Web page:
The virtual event emcee was among the many tactics deployed by planners and producers worldwide. Some have reported tremendous success, while others have had so-so experiences with emcees, hosts or moderators.

It largely depends on the person you bring in.

Centrifuge has strayed from the traditional ballroom stage emcees or hosts, who often double as motivational speakers. Instead, the company focuses on an interesting niche: former television news journalists. The logic is clear as we think of the vastly different requirements of a host for pre-2020 live events versus pandemic-era virtual events.

A good event emcee must fully assume the burden of transitioning between speakers and content, deliver an engagement factor, drive brand messaging, provide housekeeping and stay on-time, among other things.

Pivoting this role to the virtual world, and those responsibilities expand because we’re potentially dealing with issues that are out of the hands of on-site event crew members: the muted speaker, the presenter who loses Internet connection mid-slide, etc. 

Experienced television news reporters and anchors have the training to handle what’s not in their control, and then elevate the event with their journalistic and on-camera background.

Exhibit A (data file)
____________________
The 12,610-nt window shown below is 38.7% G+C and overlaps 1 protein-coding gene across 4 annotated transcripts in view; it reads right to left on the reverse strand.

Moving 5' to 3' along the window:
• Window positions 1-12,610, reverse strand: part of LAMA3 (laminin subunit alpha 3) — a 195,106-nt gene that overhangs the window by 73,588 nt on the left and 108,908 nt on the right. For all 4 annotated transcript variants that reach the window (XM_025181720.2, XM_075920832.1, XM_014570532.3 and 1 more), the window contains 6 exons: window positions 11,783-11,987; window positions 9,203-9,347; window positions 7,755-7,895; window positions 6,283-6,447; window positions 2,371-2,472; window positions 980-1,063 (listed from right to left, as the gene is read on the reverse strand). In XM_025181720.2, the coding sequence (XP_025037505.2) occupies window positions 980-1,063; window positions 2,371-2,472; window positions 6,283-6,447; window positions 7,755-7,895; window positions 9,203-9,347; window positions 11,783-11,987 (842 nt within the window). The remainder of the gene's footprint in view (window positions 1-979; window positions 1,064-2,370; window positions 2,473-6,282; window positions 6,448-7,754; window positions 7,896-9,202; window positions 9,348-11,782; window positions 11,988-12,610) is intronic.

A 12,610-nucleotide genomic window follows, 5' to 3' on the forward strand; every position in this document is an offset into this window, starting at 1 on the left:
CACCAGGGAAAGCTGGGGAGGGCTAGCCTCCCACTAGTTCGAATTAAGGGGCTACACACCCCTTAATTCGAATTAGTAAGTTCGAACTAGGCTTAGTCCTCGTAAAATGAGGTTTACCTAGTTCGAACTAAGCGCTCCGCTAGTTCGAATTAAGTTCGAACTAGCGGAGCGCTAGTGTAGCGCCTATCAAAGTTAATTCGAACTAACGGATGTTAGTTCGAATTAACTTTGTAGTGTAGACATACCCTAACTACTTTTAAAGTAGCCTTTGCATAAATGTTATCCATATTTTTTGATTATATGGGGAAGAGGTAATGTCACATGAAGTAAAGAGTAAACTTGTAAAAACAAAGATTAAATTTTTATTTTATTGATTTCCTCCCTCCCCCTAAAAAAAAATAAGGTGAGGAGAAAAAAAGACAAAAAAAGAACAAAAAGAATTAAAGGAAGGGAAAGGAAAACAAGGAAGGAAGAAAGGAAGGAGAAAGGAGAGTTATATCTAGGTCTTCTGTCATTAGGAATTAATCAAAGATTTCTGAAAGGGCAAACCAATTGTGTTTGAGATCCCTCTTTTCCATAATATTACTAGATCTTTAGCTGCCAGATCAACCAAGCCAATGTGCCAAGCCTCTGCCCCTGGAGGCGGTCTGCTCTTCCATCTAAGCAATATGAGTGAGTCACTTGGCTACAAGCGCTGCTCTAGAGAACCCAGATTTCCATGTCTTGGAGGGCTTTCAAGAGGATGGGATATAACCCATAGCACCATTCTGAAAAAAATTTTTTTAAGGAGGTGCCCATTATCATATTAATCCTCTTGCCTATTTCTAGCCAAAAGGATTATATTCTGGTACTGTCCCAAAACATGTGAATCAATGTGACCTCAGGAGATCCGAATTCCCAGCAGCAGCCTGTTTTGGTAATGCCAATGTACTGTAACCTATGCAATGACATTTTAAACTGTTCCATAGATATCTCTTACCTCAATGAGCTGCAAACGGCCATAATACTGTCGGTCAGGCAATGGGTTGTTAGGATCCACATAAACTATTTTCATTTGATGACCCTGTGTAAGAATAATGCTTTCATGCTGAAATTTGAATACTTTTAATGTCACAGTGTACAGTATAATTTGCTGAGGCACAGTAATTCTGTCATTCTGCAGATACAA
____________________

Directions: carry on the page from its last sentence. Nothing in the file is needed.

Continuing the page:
Pulling directly from their time live in the studio or out in the field, they’re quick thinkers, swiftly handling tech or content problems on the fly by ad-libbing through it with ease. They’re also comfortable and familiar with talking to a camera, teleprompter or not, so it feels genuine and brings the audience in. They’re trained to read a script as if they’re not reading a script.

Another benefit: TV journalists are interviewers by trade and can moderate panel discussions or one-on-one conversations in a way that doesn’t feel so “corporate-canned.” This includes recognizing when to reiterate key points and/or dive deeper into a discussion that needs clarity or is just plain interesting.